Another match lit another powder keg, with the NBA directly in the blast zone.
Recently, a wave of boycotts hit the altered NBA Finals, following the hateful acts of Kyle Rittenhouse in Kenosha, Wisconsin. Acts that took place mere hours after the shooting of Jacob Blake. In the midst of everything happening, even with the playoffs in full swing, the players united to peacefully protest.
Let’s turn back the clock for a second. The date is Aug. 26, 2016. The Packers are playing the 49ers in a regular pre-season game. The national anthem comes on before kickoff, as usual. While everyone stands, a lone Colin Kaepernick takes a knee on the sidelines, much to everyone’s chagrin at the time.
The following years would prove to be challenging ones for Kaepernick, as he would face being ostracized and viewed as a liability for nearly every NFL team. Many said he was dishonoring the flag and, therefore, his country. To this very day, Kaepernick is still not on an NFL roster. The world made him a poison, just because he was doing what he felt was right.
Fast forward back to today, and the boycotts by the NBA are not only accepted, but praised, viewing the players as brave and important icons for social justice. Commissioner Adam Silver has created a space for everyone to express themselves freely, with all the support in the world. Many have spoken out in support of the cause, including former President Barack Obama. The NBA isn’t only allowed to protest freely, but they also seem to be encouraged.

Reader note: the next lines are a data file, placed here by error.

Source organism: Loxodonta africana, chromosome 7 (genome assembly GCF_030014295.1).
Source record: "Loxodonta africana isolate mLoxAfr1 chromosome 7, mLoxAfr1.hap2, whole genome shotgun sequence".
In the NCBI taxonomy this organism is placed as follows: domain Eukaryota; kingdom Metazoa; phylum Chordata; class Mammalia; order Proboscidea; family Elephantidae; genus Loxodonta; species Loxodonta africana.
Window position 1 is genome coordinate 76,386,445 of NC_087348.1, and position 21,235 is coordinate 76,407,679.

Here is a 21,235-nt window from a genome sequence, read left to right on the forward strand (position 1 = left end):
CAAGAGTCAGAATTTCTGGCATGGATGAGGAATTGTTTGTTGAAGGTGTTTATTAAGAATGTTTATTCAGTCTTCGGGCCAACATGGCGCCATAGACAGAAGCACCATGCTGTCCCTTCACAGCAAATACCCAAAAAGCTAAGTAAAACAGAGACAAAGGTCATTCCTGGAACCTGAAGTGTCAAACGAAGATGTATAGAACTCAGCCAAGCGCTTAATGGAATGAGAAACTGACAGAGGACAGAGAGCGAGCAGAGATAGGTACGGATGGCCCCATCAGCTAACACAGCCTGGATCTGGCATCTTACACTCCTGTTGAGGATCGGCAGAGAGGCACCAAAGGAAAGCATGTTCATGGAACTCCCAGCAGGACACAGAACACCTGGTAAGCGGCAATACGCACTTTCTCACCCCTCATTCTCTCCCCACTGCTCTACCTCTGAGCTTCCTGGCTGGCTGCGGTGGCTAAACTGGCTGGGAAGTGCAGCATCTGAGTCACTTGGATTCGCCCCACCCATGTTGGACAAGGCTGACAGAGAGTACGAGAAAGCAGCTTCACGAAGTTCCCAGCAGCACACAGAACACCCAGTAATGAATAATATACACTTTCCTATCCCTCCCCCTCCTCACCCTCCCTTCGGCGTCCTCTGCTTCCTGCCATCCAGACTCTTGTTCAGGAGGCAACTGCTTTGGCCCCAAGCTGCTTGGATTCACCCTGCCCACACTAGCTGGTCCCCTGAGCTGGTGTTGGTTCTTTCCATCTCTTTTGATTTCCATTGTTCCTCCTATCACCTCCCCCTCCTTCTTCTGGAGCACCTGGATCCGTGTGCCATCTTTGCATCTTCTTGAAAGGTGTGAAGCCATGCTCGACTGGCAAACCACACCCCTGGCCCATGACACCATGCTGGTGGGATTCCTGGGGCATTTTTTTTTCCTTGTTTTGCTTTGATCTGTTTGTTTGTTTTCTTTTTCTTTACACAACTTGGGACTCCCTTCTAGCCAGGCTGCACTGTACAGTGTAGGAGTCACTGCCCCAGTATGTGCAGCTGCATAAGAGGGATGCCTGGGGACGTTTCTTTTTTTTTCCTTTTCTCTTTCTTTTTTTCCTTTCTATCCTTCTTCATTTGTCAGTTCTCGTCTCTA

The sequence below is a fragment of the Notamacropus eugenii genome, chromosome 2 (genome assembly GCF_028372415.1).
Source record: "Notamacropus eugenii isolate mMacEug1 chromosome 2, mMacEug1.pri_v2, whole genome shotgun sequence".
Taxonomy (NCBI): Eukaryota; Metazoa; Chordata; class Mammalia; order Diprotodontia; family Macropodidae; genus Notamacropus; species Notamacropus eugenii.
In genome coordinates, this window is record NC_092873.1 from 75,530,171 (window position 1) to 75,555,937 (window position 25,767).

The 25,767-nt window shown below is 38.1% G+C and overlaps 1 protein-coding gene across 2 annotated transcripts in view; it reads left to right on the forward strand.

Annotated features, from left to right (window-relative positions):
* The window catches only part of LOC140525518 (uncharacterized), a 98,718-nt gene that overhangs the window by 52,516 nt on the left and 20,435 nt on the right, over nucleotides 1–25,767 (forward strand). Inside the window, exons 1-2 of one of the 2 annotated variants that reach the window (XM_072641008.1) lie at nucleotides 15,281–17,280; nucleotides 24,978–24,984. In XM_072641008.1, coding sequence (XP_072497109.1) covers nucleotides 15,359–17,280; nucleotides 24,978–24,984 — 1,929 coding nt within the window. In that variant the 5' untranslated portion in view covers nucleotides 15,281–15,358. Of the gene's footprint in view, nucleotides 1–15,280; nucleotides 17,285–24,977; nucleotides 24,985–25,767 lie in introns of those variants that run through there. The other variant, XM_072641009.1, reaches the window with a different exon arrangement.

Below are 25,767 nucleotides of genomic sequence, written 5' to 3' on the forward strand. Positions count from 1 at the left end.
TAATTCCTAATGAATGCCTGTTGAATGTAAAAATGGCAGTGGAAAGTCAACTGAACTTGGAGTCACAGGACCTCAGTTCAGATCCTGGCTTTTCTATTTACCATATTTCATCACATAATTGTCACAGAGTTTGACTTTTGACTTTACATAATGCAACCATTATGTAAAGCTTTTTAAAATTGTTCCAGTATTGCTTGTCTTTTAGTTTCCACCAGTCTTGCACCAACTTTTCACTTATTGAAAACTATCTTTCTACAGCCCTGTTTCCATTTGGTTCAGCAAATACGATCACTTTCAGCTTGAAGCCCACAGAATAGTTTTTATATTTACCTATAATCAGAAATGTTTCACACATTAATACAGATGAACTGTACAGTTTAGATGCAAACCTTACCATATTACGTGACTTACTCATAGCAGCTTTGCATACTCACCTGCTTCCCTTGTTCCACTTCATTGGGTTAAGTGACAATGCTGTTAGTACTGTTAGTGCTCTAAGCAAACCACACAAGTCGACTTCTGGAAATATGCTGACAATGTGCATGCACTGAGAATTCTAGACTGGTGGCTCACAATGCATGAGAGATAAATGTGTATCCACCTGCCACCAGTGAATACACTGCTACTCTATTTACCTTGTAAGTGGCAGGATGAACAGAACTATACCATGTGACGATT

Now, I’m not saying anyone is in the wrong for protesting. Quite the opposite, actually; I think what they are doing is crucially important, and I am proud they’re using their platform to take a stand. I’m merely pointing out that they’ve received far more leniency than Kaepernick did. I’m pointing out that countless murders, shootings and years of injustice shouldn’t be what allows the protests. They should have been OK when Kaepernick bravely took a stand that August afternoon. We should have been viewing Kaepernick in the same light that we view the NBA boycotts.
In a world of injustice and inequality, a group of athletes are using their privilege to take a stand against evil and to educate those who maybe don’t have all the answers. Those brave athletes are doing what many of us don’t have the stomach to do: stand up for what’s right, no matter the consequences. If the rest of us did our part like they are, then the world would be a better place.